But what about those waterproof liners that breathe while still staying waterproof? I haven’t found one yet that works well. (John agrees. He ended up getting boots with the waterproof liners, and he notices wetter feet than when he hiked in his Pivettas.) Yeah, the liners may keep some of the water out, but they will also keep a lot of the sweat-generated moisture in. I noticed this wearing my go-to Danner Cougars. While I love the boots, they are hotter than they need be.
Waterproof or not? There is no right or wrong answer because there are so many variables. Here are some considerations to help you make up your mind
Where will you be mostly wearing these boots?
In hot climates, in desert or arid areas, your chances of getting wet feet from exterior conditions are slim. You probably won’t be walking in the rain, and chances are, there won’t be mud. In this case, an uninsulated shoe with no moisture seal is probably your best bet. My most recent hot weather boots, Danner Fullbore Coyote Hot™, have been worn in blazing heat in the Oregon high desert and they were very comfortable. They were also really comfortable on an Oregon hike along the Barlow Trail over Labor Day weekend, and on another urban hike in Portland.
The other extreme is wet, swampy areas. I wear knee-high waterproof boots a lot. When I get to guide with Quapaw Canoe Company on the lower Mississippi River, standard footwear is high waterproof boots. The guides are in and out of canoes all day, frequently in ankle-to-knee-deep water. When the weather gets colder, this can be a chilly proposition and soggy, cold feet are a given. But when it’s hot, your feet sweat inside the boot until they are soaking wet. It seems to be a no-win situation.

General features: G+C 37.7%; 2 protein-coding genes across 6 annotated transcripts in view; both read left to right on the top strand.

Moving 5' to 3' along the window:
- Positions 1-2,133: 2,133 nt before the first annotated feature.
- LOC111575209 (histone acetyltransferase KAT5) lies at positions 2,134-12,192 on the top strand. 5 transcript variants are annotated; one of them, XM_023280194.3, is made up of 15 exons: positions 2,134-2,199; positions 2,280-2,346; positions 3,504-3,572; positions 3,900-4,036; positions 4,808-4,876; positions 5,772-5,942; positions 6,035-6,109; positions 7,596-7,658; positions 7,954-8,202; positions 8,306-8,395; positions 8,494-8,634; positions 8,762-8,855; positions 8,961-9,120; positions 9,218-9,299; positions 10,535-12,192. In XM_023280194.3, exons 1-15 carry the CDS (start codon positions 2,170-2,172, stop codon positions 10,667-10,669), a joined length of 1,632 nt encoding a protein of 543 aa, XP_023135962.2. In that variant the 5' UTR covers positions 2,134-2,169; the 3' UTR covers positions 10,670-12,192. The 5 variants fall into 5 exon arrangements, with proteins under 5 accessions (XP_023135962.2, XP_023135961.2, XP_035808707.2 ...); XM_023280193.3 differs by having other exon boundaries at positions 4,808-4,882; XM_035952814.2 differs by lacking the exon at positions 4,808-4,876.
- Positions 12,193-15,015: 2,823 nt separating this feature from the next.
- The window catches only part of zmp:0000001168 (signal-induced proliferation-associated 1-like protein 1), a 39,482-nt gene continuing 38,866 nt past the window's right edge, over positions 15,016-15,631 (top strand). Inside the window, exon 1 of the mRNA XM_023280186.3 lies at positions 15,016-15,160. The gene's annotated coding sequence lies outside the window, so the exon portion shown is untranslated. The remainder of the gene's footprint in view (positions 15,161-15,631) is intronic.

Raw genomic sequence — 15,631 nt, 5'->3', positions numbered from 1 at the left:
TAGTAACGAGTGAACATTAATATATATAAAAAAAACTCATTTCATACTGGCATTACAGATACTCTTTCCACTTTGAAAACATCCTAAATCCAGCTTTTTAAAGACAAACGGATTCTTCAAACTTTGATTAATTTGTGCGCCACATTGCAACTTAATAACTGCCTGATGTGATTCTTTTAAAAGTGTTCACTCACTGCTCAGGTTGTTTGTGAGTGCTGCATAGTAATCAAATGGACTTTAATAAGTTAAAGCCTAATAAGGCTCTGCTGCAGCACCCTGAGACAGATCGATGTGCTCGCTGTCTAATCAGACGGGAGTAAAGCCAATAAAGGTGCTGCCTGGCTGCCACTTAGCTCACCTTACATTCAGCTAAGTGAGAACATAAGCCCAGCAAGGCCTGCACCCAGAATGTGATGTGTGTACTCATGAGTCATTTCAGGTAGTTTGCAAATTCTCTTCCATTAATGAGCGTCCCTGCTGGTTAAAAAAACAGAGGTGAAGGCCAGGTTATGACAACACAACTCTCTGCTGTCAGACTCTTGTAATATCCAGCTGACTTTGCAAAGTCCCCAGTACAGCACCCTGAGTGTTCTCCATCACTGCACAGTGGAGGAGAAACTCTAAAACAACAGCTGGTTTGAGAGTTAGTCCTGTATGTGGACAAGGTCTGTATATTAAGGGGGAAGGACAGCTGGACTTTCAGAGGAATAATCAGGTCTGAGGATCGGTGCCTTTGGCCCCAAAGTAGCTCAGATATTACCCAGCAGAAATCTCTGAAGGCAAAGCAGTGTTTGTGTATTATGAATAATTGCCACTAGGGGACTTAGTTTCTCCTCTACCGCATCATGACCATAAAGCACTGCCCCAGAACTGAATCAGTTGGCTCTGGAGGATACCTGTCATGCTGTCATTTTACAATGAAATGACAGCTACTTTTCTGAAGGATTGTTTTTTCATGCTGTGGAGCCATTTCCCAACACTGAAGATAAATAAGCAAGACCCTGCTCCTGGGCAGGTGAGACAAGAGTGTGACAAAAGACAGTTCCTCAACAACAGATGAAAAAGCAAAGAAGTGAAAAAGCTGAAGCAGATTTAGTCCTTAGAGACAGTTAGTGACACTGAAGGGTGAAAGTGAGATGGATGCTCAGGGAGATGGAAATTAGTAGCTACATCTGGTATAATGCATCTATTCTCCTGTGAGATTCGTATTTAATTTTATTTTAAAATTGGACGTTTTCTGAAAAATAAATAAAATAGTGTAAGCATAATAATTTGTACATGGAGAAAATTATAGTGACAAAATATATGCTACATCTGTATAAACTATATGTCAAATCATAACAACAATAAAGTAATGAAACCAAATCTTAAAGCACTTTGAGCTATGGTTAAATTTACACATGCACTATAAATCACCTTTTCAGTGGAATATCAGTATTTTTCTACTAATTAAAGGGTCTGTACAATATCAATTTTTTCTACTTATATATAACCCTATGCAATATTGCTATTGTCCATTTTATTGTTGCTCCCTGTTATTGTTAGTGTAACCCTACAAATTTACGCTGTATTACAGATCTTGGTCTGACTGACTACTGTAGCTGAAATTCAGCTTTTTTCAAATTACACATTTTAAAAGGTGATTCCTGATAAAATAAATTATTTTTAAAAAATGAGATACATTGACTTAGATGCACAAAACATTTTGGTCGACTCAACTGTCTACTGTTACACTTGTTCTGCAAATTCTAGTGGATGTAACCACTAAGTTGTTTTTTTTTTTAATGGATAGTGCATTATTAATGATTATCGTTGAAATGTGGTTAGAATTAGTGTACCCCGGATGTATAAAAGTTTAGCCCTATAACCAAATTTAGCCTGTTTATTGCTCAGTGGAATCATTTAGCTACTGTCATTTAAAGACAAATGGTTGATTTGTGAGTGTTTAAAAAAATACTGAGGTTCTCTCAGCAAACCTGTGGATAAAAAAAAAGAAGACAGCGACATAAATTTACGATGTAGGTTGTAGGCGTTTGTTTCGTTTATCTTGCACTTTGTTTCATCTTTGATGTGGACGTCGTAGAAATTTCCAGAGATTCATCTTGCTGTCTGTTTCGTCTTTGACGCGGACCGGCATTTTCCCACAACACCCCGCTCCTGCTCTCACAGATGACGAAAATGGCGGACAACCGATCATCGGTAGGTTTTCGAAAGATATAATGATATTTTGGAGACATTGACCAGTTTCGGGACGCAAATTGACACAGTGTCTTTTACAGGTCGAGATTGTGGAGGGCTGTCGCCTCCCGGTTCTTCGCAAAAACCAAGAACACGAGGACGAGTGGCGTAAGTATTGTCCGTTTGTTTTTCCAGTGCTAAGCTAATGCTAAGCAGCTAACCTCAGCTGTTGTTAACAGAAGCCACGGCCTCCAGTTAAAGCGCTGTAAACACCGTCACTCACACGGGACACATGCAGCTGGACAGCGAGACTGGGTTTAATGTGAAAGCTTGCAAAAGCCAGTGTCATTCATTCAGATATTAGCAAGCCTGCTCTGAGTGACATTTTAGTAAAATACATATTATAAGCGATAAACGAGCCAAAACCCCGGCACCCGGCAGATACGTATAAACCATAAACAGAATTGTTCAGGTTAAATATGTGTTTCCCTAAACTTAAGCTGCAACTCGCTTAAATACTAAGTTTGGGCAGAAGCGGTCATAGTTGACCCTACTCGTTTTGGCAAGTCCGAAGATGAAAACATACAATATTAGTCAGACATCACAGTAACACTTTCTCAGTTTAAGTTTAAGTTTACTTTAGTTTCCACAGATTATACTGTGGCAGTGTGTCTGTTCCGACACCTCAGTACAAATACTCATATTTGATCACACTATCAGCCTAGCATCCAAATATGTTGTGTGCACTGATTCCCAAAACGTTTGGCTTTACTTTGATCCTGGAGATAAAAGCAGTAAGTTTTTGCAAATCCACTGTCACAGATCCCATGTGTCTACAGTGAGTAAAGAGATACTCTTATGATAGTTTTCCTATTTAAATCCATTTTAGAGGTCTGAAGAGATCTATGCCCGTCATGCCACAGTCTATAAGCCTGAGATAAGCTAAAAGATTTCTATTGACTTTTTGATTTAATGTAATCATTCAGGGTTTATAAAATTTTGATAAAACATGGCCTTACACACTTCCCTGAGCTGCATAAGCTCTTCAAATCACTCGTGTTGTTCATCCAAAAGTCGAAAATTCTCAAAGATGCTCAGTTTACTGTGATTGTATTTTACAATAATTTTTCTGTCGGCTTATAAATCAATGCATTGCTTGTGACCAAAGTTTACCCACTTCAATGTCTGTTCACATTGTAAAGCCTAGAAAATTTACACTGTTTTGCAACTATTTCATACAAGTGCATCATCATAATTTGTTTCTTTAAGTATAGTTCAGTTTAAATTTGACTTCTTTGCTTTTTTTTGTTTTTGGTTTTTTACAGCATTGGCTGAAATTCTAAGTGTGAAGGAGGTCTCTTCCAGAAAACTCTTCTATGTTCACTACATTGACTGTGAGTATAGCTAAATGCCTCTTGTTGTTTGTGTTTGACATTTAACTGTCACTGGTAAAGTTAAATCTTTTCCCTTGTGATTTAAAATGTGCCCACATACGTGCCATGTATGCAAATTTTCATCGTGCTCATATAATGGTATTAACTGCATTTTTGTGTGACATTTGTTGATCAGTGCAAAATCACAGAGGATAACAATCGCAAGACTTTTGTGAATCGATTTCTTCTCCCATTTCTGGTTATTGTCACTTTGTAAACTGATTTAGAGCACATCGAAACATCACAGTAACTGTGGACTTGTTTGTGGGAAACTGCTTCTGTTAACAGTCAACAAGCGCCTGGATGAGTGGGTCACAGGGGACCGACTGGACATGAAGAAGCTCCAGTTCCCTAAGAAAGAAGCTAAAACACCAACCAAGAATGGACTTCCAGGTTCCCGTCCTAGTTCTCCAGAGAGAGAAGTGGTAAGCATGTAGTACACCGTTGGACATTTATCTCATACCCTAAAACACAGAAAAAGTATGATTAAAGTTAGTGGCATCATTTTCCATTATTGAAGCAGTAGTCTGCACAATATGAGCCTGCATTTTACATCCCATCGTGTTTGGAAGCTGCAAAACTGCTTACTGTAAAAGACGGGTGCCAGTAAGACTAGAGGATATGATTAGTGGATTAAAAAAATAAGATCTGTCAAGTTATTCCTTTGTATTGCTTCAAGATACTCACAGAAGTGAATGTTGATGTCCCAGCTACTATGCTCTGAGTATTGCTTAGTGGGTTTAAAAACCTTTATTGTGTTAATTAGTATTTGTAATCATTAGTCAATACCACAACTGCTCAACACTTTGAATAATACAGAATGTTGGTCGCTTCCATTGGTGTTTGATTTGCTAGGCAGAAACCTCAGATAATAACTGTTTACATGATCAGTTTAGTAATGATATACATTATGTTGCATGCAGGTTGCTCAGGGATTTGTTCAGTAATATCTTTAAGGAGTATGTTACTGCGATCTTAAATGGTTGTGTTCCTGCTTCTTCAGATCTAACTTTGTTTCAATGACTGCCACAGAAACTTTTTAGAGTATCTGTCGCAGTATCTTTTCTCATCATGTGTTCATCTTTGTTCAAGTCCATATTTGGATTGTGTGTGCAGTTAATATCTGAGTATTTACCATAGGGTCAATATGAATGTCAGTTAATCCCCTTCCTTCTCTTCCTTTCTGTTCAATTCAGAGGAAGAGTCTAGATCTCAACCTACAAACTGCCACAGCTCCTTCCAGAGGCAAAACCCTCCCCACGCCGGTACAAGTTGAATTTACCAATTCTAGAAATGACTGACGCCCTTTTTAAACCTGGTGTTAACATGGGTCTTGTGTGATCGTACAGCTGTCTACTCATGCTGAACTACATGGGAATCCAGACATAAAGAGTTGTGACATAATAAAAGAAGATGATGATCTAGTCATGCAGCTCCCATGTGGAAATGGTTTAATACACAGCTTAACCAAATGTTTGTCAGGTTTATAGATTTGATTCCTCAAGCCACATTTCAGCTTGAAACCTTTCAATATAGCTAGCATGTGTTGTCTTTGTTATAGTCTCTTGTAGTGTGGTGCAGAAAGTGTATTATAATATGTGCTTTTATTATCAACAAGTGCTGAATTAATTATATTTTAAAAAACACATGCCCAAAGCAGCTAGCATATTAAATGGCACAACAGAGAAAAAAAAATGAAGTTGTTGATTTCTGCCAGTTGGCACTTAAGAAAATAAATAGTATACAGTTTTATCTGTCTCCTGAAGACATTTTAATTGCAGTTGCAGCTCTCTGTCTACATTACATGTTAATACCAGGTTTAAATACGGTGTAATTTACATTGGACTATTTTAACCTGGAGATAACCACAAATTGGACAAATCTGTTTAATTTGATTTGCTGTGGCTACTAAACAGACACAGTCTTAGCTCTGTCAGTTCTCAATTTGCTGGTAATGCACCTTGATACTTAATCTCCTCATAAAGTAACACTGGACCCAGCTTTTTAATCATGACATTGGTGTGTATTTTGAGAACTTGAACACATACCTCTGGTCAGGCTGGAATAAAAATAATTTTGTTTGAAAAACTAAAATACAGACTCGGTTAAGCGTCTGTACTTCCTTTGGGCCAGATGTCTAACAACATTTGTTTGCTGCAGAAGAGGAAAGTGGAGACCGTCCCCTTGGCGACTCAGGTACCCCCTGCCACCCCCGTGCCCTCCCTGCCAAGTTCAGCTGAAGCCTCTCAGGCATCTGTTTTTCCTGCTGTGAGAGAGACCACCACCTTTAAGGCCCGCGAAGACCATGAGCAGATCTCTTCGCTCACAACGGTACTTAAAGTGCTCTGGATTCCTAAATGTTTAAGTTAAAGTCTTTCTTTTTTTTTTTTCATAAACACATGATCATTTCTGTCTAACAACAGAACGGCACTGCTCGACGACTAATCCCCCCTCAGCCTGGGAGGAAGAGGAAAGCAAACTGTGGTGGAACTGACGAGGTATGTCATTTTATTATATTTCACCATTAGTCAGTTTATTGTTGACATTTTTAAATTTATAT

Carrying a heavy or light pack? The more weight in your pack, the more heat your body generates while carrying it. Your feet will sweat more. You might get by with lightweight, waterproof shoes with a light pack. But for carrying a heavy pack, you need solid, sturdy boots.
What kind of surfaces will the shoes most likely be worn on? This needs to be figured out as part of the boot-buying decision. If you are going to be walking on hot, summer pavement, the kind of temperatures where you can fry an egg on the sidewalk, uninsulated, breathable footwear may be your best bet. If you will be walking on sidewalks in the spring or fall when rain or sleet may be possible, the waterproof liner may be greatly appreciated.
If you need footwear for cold climates, think warm. A waterproof boot will probably be warmer initially, but perspiration moisture will still build up.